From this literature review, there is an identifiable gap in health care provider knowledge in inject able therapy for T2DM. Primary care providers should seek out continuing medication education focusing specifically on diabetes and inject able management. A study of primary care healthcare providers by Krall et al. [24] demonstrated a willingness to attend diabetes educational programs focused on insulin delivery including devices, insulin titrations, and patient education. Graduate programs and medical schools should increase time spent during the preclinical training educating students on the psychosocial barriers to diabetes that may impact care. In addition, more training on insulin initiation andtitration, along with other inject able therapies is needed to help patients meet their glycaemia goals. Further, new graduates should attend postgraduate continuing medical education to address the disparity in knowledge for diabetes management.

In addition to increasing knowledge through health care provider training, practices should consider adding ancillary staff, such as diabetes educators and clinical pharmacists to an interdisciplinary diabetes treatment team [25]. Diabetes educators and pharmacists can aid healthcare providers in the initiation and titration of insulin. Furthermore, providers must consider the unique needs of patients to include homelessness, social support, visual and dexterity impairments, driving considerations, exercise and physical activity, patients’ hypoglycaemia awareness, and literacy levels primary care providers will remain the first line leaders in management of diabetes. This will be important for the future of health care, if rates for diabetes mellitus continue to increase by the estimated 54% by 2030 [2]. Healthcare providers must be ready to render treatment using a variety of medications targeting evidence based glycaemia goals.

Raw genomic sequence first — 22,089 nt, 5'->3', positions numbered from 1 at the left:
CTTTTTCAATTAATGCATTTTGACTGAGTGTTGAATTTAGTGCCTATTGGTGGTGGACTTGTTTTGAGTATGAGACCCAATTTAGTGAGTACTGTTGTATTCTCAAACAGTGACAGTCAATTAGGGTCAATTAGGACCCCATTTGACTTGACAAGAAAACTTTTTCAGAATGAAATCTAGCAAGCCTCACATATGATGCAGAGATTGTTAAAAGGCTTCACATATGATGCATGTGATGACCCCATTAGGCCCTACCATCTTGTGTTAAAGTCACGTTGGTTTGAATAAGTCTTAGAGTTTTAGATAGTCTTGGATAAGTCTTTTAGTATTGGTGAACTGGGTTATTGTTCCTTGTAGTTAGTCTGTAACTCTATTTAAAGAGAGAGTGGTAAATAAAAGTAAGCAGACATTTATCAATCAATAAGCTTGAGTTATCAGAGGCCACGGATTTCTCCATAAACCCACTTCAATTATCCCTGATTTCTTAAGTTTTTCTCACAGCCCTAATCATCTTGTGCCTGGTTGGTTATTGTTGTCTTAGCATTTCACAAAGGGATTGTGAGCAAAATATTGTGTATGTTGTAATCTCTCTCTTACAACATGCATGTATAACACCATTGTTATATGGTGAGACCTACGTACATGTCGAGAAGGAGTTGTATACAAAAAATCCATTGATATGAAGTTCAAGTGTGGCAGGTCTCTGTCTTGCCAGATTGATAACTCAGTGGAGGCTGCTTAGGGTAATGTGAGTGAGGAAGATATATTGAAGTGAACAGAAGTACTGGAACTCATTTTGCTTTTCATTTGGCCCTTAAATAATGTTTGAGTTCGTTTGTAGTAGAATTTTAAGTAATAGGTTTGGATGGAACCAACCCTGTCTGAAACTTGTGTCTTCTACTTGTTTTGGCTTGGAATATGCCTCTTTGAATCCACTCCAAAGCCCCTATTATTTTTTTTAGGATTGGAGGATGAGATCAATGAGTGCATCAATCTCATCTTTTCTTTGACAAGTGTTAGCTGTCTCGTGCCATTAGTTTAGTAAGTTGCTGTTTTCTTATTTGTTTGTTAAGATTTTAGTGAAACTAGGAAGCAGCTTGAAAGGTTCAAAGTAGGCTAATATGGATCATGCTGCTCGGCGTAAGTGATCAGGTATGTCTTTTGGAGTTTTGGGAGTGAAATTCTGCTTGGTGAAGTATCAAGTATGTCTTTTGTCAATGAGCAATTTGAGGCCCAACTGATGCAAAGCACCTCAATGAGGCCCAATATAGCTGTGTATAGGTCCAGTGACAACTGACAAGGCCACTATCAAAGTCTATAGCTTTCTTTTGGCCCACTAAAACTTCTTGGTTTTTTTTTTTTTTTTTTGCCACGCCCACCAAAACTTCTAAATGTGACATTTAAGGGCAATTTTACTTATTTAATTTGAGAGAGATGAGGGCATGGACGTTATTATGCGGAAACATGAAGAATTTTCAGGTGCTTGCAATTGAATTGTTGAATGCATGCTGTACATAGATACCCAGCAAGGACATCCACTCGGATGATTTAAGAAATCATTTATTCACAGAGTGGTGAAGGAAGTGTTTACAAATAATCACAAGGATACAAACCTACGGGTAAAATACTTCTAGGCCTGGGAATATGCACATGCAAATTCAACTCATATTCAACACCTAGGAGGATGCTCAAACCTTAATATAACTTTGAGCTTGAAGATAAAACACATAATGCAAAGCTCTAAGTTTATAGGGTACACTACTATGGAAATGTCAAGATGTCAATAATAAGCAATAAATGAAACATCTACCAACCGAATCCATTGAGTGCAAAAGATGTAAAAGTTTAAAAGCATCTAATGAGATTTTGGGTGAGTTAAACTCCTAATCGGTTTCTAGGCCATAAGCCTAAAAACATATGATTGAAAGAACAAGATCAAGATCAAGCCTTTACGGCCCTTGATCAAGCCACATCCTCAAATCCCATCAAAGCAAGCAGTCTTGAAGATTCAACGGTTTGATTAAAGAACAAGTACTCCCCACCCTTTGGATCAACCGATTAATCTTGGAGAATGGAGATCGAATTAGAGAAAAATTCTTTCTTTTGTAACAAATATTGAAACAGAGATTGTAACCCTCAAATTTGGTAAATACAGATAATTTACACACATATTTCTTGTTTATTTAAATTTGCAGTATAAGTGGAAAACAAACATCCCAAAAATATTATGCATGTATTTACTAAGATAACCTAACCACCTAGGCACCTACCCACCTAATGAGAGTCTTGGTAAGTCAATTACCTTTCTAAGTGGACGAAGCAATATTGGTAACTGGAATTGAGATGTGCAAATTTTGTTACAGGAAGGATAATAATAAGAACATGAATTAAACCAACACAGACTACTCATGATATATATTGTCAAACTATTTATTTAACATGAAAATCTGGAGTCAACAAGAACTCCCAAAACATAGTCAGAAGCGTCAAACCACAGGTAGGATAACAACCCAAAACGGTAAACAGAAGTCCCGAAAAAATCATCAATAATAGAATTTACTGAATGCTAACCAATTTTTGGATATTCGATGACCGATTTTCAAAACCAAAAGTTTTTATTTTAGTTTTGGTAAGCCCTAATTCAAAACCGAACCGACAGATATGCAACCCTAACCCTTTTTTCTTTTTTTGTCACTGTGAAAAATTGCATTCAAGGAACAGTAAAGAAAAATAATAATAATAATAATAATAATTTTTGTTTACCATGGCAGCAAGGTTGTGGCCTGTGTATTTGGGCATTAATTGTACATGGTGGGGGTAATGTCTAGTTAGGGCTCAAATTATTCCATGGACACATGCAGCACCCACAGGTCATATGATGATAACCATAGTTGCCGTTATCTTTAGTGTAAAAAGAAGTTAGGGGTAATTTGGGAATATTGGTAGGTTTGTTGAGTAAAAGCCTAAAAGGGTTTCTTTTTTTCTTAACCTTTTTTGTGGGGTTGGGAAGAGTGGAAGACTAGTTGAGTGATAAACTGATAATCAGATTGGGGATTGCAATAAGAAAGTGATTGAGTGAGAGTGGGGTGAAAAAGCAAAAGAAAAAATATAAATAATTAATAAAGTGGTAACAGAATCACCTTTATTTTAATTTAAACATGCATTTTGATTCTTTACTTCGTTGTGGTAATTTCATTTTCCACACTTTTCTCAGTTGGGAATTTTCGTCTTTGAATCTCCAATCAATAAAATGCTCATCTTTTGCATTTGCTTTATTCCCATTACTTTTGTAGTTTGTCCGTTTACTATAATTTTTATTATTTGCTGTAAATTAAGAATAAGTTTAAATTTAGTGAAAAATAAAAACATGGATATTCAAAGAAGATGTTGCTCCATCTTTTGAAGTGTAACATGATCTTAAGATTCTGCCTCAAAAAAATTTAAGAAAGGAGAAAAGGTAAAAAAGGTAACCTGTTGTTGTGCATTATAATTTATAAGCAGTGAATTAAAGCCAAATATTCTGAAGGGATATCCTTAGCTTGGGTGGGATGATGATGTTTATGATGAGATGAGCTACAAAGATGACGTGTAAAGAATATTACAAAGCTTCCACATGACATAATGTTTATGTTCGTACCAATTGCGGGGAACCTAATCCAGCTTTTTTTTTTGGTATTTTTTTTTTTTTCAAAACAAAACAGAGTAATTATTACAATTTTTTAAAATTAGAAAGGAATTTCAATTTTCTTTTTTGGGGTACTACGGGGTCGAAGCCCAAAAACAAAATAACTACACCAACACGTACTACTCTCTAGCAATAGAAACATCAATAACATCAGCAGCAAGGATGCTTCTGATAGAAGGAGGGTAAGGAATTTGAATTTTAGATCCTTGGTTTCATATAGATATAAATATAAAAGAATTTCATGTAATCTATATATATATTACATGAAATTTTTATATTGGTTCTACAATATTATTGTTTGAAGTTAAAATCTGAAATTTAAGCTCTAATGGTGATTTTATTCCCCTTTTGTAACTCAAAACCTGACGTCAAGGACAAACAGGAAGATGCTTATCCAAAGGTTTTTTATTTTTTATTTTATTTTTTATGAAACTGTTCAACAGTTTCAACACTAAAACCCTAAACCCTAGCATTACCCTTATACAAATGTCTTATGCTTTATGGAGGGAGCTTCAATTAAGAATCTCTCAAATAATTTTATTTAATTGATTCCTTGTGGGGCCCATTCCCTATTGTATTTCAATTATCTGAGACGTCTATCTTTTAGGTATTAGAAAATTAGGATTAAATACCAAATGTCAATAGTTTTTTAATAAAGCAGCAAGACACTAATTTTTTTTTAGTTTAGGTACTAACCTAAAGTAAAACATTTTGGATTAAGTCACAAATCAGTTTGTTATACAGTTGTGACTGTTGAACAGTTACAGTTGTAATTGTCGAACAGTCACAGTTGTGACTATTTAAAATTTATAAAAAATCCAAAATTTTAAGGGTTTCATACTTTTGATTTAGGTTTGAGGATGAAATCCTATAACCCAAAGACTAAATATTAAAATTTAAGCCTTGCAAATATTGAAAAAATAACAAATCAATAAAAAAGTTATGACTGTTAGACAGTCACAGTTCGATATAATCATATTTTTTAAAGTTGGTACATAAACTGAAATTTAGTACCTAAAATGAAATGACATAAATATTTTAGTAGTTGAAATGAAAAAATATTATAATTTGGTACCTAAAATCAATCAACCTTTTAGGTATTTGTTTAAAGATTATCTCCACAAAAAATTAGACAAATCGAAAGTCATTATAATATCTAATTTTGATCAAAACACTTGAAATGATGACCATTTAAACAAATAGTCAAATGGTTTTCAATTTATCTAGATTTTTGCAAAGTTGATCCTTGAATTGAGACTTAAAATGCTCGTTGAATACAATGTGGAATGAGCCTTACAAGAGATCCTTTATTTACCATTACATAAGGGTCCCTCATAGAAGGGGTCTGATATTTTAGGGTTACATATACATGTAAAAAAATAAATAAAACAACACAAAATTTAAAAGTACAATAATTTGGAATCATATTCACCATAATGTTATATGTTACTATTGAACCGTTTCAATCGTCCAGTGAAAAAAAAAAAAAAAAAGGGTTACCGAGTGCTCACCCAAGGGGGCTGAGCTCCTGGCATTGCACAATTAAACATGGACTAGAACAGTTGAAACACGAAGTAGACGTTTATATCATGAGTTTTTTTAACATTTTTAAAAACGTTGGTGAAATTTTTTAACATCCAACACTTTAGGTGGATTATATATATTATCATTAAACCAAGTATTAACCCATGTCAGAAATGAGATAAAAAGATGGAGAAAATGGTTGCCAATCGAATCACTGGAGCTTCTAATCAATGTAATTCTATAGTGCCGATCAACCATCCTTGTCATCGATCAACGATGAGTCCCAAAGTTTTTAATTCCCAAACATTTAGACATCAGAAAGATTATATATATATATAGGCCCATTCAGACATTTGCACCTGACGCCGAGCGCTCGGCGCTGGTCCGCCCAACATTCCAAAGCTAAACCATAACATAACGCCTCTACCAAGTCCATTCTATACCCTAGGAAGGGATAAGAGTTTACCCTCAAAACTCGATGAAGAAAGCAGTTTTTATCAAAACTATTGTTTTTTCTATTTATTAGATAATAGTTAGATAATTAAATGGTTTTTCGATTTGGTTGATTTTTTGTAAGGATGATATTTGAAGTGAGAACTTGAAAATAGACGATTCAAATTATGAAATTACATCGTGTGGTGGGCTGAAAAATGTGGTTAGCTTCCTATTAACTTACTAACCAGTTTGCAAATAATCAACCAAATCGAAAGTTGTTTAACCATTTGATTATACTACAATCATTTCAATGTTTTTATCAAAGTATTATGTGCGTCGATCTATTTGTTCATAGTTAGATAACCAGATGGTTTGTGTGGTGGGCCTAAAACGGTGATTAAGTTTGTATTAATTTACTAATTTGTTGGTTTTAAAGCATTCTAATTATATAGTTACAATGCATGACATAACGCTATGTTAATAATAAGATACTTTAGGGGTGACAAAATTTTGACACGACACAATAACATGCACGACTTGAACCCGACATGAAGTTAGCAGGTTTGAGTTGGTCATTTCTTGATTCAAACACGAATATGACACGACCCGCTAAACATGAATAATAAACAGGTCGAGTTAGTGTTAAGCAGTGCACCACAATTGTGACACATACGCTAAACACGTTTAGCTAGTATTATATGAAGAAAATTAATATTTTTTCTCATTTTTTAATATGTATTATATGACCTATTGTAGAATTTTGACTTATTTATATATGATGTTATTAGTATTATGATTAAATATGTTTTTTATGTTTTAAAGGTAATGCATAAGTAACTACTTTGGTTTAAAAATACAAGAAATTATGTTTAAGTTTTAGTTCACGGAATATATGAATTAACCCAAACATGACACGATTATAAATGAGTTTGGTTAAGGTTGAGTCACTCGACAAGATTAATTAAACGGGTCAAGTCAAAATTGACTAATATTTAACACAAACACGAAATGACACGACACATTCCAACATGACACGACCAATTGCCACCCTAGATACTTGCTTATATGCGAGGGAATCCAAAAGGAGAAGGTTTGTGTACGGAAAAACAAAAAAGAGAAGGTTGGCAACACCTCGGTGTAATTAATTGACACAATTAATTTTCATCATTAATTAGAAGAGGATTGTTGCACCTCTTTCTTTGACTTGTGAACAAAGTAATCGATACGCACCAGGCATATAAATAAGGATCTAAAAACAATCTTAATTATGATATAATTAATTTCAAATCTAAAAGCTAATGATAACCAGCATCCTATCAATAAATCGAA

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© 2018 PA-C. This is an open access article distributed under the terms of the Creative Commons Attribution License , which permits unrestricted use, distribution, and build upon your work non-commercially.